What are some of the sources of hydrogen?
Hydrogen is a light gas that easily combines to form chemical compounds with elements like oxygen or carbon. Therefore, hydrogen can be extracted from various compounds, including, but not limited to water, natural gas, propane, methanol, petroleum, coal, or various biomass feedstocks.
If water becomes the main source of hydrogen, will there be enough?
The Delft Institute for Sustainable Energy  calculates:
- Global energy demand: 4x10^20 J/year
- H2 from water: 1 GJ per 90 liters H2O
- Water needed: 3.6x10^13 liters
- Oceans: 1.45x10^21 liters
- Annual rain fall: 3.63x10^17 liters
If hydrogen is used with fuel cell technology, the by-products of the process are water and heat. This means that the water used to create hydrogen will be reconstituted into an H2O molucule through the production of electricity in a fuel cell.
How much energy do we need to create hydrogen?
Creating useful energy from raw materials always uses energy. The process of extracting oil, refining the crude oil into motor gasoline, and transporting the gasoline to the gas pump results in that form of energy losing the equivalent of 20% of its energy value. To produce hydrogen, using currently available technologies, requires more energy than producing gasoline. A full consideration of the efficiency of fuels in their end-uses is more favorable for hydrogen. Since hydrogen used in a fuel cell is more efficient than conventional energy, the comparison becomes much more equal.
What is a fuel cell?
A fuel cell provides direct current (DC) electricity in a manner similar to a battery. Unlike a conventional battery with a finite storage of energy, a fuel cell can produce electricity as long as there is a flow of hydrogen. Although there are several technologies (see H2 and FC Properties), all fuel cells contain an anode, cathode, and electrolyte. The hydrogen fuel is broken into electrons and protons by virture of a catalyst, and combines with oxygen supplied to the fuel cell to create electricity, water, and heat.
Source: Fuel Cells 2000
How does a fuel cell compare with conventional energy generation technologies?
Electric power is by and large generated by using a steam cycle turbine. Fuel is burned to produce heat, which then produces steam. The steam turns a turbine that powers a generator to produce an electric current. A fuel cell, on the other hand, directly converts the fuel's chemical energy to electricity.
What are some advantages of fuel cells?
Fuel cells are quiet and modular, which means they can be used as distributed generation resources. The emissions or other environmental impact of the fuel cell itself are 100% clean, however, the life cycle of the hydrogen fuel cell must consider the source of the hydrogen. Theoretically fuel cells are also highly durable when using pure hydrogen gas. The only byproducts of the generating process are heat (which cogeneration systems utilize for water and space heating) and water. Fuel cells have been used by NASA on space shuttles for several decades to provide power and drinking water on board.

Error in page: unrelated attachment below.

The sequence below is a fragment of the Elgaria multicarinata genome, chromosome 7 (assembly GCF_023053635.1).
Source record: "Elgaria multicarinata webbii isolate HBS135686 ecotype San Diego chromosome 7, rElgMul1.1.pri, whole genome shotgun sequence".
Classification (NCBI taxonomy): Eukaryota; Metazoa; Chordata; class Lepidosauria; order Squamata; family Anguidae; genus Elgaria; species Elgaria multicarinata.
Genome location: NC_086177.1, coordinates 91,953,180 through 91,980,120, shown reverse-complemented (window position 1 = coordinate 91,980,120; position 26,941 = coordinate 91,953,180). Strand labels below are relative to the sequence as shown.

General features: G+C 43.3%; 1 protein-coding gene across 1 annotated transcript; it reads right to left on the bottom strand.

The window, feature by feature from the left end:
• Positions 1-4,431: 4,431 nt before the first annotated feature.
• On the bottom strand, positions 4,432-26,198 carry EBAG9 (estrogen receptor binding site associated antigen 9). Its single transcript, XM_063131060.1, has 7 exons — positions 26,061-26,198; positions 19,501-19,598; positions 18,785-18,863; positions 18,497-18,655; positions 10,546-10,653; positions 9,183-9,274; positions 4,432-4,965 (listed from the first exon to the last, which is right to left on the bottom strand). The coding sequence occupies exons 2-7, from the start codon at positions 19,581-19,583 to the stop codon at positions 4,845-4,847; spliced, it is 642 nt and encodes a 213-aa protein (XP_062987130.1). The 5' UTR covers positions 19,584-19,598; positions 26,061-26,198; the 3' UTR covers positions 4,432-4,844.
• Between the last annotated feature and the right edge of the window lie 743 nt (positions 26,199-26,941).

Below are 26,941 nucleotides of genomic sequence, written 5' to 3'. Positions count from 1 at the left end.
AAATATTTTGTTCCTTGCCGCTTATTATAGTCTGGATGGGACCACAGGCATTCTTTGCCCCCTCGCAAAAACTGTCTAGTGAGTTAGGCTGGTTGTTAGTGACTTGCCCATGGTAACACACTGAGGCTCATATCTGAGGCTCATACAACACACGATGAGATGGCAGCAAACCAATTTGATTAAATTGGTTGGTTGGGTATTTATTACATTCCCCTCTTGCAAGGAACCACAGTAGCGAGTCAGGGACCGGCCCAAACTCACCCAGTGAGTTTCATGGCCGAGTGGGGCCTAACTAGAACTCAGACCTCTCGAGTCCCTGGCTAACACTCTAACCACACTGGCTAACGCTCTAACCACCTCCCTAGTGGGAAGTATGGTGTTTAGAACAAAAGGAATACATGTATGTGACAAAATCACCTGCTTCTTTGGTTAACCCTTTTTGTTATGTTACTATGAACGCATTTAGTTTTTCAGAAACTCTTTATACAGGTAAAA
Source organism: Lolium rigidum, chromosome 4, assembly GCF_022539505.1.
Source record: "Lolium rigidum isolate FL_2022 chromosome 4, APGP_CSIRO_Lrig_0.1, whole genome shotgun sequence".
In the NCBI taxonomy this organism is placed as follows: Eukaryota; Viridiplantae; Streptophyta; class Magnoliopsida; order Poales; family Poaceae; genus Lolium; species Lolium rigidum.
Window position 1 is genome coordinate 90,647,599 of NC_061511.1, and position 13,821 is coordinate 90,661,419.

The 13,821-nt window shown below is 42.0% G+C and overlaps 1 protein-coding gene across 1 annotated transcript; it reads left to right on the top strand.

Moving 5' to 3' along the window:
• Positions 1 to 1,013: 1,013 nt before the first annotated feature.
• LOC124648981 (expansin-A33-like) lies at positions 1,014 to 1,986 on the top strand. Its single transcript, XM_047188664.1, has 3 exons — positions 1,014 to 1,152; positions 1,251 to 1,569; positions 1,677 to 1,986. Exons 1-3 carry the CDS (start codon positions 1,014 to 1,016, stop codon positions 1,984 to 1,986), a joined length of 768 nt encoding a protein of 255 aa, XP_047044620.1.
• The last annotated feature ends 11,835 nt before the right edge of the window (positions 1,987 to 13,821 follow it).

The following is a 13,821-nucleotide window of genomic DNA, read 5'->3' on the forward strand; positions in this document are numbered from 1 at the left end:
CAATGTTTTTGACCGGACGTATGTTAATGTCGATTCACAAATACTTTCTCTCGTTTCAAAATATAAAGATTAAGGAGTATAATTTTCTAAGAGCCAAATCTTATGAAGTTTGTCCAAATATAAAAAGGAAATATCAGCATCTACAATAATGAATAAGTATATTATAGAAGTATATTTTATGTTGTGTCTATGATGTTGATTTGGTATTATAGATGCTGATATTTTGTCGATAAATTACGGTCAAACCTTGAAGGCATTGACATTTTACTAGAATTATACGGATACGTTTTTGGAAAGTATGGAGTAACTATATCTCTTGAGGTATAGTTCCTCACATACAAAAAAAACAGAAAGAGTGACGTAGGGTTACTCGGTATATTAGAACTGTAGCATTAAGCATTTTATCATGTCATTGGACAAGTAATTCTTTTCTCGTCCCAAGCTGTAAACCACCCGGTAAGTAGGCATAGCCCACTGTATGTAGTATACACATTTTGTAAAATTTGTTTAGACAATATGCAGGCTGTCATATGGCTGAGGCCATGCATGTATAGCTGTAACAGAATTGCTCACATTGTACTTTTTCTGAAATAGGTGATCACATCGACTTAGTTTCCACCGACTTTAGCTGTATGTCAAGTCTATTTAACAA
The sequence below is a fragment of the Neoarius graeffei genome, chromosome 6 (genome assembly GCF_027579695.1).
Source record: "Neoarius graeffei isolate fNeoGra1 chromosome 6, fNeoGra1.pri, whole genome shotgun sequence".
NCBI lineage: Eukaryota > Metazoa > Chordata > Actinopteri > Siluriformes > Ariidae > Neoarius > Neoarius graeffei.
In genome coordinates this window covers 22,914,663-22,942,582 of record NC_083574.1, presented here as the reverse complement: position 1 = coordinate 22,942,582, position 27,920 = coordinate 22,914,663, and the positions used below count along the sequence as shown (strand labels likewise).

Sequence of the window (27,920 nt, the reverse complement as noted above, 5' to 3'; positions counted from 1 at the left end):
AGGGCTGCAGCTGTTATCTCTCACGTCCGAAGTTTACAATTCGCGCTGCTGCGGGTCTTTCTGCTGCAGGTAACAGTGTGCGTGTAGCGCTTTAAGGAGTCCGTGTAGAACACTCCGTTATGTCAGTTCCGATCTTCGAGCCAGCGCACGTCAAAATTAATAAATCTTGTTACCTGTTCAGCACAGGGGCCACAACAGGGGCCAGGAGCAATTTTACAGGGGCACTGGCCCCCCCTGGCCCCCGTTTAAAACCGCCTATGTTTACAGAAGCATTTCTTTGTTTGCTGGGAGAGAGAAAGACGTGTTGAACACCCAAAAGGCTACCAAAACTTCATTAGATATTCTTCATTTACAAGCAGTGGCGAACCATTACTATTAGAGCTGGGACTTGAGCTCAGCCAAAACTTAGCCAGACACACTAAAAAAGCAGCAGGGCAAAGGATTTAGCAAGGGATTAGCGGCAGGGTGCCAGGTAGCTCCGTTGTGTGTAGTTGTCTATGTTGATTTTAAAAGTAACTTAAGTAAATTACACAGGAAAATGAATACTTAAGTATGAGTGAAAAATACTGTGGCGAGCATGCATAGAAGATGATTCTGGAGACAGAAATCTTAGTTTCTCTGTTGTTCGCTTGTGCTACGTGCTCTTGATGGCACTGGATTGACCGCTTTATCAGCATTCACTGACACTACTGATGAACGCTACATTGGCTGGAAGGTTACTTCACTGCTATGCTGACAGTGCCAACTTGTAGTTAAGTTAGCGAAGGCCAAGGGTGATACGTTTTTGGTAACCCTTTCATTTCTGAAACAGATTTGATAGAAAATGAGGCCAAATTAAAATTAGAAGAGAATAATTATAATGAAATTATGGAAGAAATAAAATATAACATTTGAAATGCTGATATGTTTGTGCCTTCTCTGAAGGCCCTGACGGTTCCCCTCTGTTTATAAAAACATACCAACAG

In addition, a fuel cell operates at an efficiency of 40-50%, significantly higher than conventional power generators. A steam power plant is typically 35% efficient, while the efficiency of an internal combustion engine in most vehicles is only about 15%.
Are fuel cells being used in applications today?
Most fuel cell applications are in demonstration or early commercialization phases. Currently the most promising applications are using fuel cells for "remote power" or distributed generation, such as off-grid homes, weather monitor stations, telecommunication infrastructure, or onsite grid-integrated stationary power or CHP. Fuel cells are also being developed for use as portable power for electronic devices, such as cell phones or laptop computers. Ultimately, research and development teams want to achieve market-viable vehicular power for automobiles, trucks, boats, etc. There is a plethora of fuel cell vehicle prototypes developed in the industry. Issues of per-horsepower cost based on fuel storage issues that impact weight and range of the vehicles hinder the cost competitiveness of these vehicles compared to internal combustion engines.
If fuel cells are so great, why aren't we using them?
Fuel cells are actually being used more widely than many people think. In addition to a few high-profile applications such as the space shuttles, the organization Fuel Cells 2000 lists over 600 past and present fuel cell installations worldwide on their website. However, fuel cells are still meeting only a tiny fraction of our energy generation needs.
There are two main reasons fuel cells have not yet caught on more broadly. One, development work still needs to be done. Two, the price is currently too high. There is nothing inherently expensive about a fuel cell but as with most technologies, prices will not be competitive until many units are sold. By demonstrating the practicality and environmental benefits of fuel cell power, the Schatz Energy Research Center's projects are an important step in advancing the worldwide effort to make fuel cells widely available.
1 Frequently Asked Questions have been developed from Fuel Cells 2000 and Schatz Energy Research Center Humboldt State University, click on the sources to go to these webpages.
2 The Delft Institute for Sustainable Energy's findings were presented on the Fuel Cells 2000 website. To visit the Institute's website, click here.